International roundup: Geothermal in Alaska, Missouri, Canada, Costa Rica, Azerbaijan, and more

This post includes updates on the geothermal markets in Alaska, Missouri, Canada, Costa Rica, New Zealand, Azerbaijan, and Turkey.

Geothermal photos via Twitter users @jonscottfilm in Yellowstone National Park, U.S. and @shazola61 in New Zealand
Geothermal photos via Twitter users @jonscottfilm in Yellowstone National Park, U.S. and @shazola61 in New Zealand

Click below to read the international geothermal roundup.

U.S. States

*New Energy-Balancing System Covers Six Western States
The new Energy Imbalance Market (EIM) went live on November 1 and covers six western states – California, Oregon, Washington, Utah, Idaho and Wyoming. The real-time market is designed to add additional participants in the future. EIM merges systems online to enable better coordination of energy management in the West. The result is the ability to “automatically balance demand in the West every five minutes with the lowest cost energy available,” according to a press release from the California Independent System Operator Corp. (CAISO). EIM has been a joint effort of CAISO and Portland-based PacifiCorp.

*Alaska: Pilgrim Hot Springs Tests Exceed Expectations
The Alaska Center for Energy and Power (ACEP) has completed flow tests at the Pilgrim Hot Springs geothermal site that point to on-site use of the resource. Gwen Holdmann, director of ACEP, is quoted on knom.org that the tests “exceeded expectations” for uses such as on-site generation or greenhouses. More tests are needed to determine whether the resource could be exported to nearby Nome.

*Missouri: University Switches to Geothermal
Missouri University of Science and Technology will officially kick off its geothermal energy system on Thursday, November 6. The system consists of four plants connected to 17 buildings on campus for heating and cooling, and it also provides chilled water to most campus buildings. The university expects to cut its annual energy use by 50% and reduce its carbon footprint by 25,000 metric tons per year by using geothermal. [mst.edu]

The Americas

*Canada: Lakelse Project Could be Nation’s First Commercial Geothermal
This spring, Borealis GeoPower expects to begin exploration drilling for potential geothermal power at the Lakelse region in British Columbia. GE Canada talks about the economics of geothermal in Canada, which has yet to see a commercial geothermal power plant, on gereports.ca.

*Costa Rica: Opening Parks to Geothermal Could Lower Electricity Costs
This week Citizen Action Party (PAC) lawmakers shared a plan supporting geothermal development in Costa Rica’s national parks, though only through the state-owned Costa Rican Electricity Institute (ICE). The lawmakers met as part of a government panel convened by President Luis Guillermo Solis that seeks ways to lower electricity prices. [insidecostarica.com]

Asia and the Pacific

*New Zealand: Geothermal Rep Comments on New Plant
The Te Mihi geothermal power station opened in August. In a video, Mike Dunstall, Contact’s GM of Geothermal R&D, says: “Today we are celebrating the opening of Te Mihi power station. This is a big part of the Wairakei Investment Programme which has been going on for a number of years. The power station construction itself since it started in 2011 has involved a huge workforce, up to 500 on site at a time. The power plant itself costs around $560 million but the total program is over &750 million. Geothermal generation is one of the best ways to generate electricity at a low cost. It’s a very very reliable form of generation, can generate 24-7, no concern about what the weather will do and it helps to reduce the overall cost of electricity supply for our customers. This plant’s a 166-MW plant, gross output, it’s enough electricity to supply over 160,000 tonnes. Contact does have a considerable amount of generation electricity from geothermal.” Contact has posted the video (stuff.co.nz, Waikato Times), which includes extensive footage of the geothermal plant, on their Facebook page.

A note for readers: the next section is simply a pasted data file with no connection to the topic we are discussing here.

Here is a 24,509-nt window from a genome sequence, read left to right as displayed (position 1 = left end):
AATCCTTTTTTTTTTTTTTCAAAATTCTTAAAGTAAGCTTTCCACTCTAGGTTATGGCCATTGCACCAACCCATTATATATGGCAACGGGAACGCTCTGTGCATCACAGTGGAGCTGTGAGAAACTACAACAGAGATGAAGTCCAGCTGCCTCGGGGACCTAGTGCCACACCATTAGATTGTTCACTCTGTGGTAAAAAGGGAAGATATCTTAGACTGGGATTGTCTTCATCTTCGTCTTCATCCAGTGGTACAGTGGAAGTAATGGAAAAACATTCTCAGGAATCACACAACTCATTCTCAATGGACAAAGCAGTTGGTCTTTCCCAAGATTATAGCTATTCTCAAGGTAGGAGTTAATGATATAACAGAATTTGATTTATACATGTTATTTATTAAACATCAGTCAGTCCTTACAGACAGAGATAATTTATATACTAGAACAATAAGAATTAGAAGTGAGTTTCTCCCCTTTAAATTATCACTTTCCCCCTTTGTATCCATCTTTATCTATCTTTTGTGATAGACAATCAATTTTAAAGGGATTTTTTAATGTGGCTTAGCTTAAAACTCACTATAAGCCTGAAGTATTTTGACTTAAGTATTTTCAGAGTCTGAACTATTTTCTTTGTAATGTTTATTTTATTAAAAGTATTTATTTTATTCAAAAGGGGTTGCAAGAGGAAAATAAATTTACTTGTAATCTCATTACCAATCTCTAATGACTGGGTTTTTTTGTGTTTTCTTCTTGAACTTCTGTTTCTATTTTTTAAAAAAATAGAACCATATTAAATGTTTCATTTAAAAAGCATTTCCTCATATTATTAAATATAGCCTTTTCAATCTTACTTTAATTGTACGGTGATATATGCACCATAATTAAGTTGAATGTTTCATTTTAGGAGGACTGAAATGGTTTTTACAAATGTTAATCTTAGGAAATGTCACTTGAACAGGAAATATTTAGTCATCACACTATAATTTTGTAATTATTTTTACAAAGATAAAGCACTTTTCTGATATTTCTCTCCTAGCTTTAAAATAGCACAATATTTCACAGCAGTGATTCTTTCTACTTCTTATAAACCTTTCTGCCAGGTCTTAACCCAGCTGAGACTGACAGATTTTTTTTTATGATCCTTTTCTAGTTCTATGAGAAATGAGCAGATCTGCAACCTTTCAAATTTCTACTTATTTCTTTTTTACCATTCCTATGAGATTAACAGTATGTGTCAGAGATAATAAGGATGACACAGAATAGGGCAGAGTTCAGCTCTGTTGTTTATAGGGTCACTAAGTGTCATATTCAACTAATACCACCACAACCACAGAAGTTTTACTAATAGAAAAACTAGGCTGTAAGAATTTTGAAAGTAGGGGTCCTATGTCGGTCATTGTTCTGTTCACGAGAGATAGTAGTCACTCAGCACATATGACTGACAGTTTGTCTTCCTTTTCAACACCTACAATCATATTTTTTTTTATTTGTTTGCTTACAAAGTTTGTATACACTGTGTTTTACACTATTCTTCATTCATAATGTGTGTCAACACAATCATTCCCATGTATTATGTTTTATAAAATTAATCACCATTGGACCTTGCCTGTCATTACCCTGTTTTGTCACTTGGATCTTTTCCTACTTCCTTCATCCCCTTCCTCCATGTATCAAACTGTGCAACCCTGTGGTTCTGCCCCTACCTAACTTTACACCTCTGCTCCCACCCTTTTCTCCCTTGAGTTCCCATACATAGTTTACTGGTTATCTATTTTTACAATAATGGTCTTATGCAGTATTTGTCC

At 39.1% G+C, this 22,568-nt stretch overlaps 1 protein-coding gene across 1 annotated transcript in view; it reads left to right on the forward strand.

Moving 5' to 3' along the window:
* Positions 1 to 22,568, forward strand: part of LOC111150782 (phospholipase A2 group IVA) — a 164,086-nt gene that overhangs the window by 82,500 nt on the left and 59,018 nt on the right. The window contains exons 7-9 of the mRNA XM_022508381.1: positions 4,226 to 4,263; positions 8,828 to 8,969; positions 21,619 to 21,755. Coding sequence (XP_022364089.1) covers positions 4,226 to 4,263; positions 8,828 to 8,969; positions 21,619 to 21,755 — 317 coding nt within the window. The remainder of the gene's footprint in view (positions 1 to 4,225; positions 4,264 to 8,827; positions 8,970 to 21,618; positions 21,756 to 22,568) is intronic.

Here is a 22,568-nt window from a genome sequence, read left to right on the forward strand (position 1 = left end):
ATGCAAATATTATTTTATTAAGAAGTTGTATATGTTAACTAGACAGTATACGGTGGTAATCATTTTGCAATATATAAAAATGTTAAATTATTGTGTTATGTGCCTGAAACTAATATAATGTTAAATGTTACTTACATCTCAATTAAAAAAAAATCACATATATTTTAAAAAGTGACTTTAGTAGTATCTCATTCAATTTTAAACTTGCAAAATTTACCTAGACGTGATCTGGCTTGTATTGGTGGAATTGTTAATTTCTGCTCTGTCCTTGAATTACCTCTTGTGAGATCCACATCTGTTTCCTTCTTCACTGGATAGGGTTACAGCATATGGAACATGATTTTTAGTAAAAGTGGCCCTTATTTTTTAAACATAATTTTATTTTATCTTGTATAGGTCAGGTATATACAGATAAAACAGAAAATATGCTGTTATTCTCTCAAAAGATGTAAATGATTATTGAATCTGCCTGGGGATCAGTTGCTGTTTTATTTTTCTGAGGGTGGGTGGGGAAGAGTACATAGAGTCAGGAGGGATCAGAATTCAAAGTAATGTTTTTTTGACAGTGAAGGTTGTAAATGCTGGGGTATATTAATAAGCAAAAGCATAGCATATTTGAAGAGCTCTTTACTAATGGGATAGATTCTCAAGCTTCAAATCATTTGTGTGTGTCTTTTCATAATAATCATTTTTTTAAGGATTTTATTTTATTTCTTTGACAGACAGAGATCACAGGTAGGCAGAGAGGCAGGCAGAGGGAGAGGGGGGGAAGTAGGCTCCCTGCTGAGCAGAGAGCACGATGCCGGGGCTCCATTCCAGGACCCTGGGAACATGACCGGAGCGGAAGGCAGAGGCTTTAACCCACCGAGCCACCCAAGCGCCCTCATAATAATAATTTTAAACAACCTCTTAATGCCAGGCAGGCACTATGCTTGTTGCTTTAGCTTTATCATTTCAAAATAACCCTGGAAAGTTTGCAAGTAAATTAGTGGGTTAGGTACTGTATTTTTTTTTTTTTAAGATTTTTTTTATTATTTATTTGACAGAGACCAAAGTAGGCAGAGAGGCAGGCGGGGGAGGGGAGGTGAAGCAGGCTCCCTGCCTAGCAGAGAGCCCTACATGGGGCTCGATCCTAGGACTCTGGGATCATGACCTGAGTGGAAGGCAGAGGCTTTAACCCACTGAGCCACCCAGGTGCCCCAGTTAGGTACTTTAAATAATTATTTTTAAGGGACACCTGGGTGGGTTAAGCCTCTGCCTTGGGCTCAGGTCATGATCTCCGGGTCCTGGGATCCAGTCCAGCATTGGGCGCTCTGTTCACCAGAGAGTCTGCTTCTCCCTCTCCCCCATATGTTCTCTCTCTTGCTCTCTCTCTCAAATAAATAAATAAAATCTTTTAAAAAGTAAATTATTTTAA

Europe and Central Asia

*Azerbaijan: Geothermal Potential Estimated at 800 MW
According to Azerbaijan’s Agency on Alternative and Renewable Energy Sources, the country has over 12,000 MW of renewable energy resources. Of this, geothermal energy is estimated to have a potential of about 800 MW, said Samir Rahimov, Deputy Head of the Department of Investments and Strategic Development. The agency plans to support development of 300 MW of renewable energy in the near term, with a goal of 20% renewables share of energy consumption by 2020. [azernews.az]

*Turkey: Renewables to Increase in 2015
Turkey’s Ministry of Development has released details of its 2015 energy program. The country aims to increase electricity production from renewables to 28.8% in 2015. The program aims to ensure constant energy at low prices for consumers while diversifying the energy mix, and also has increased goals for natural gas and nuclear energy. Geothermal energy is included under the Mineral Research and Exploration General Directorate. [worldbulletin.net]

Advertisements

Leave a Reply

Fill in your details below or click an icon to log in:

WordPress.com Logo

You are commenting using your WordPress.com account. Log Out / Change )

Twitter picture

You are commenting using your Twitter account. Log Out / Change )

Facebook photo

You are commenting using your Facebook account. Log Out / Change )

Google+ photo

You are commenting using your Google+ account. Log Out / Change )

Connecting to %s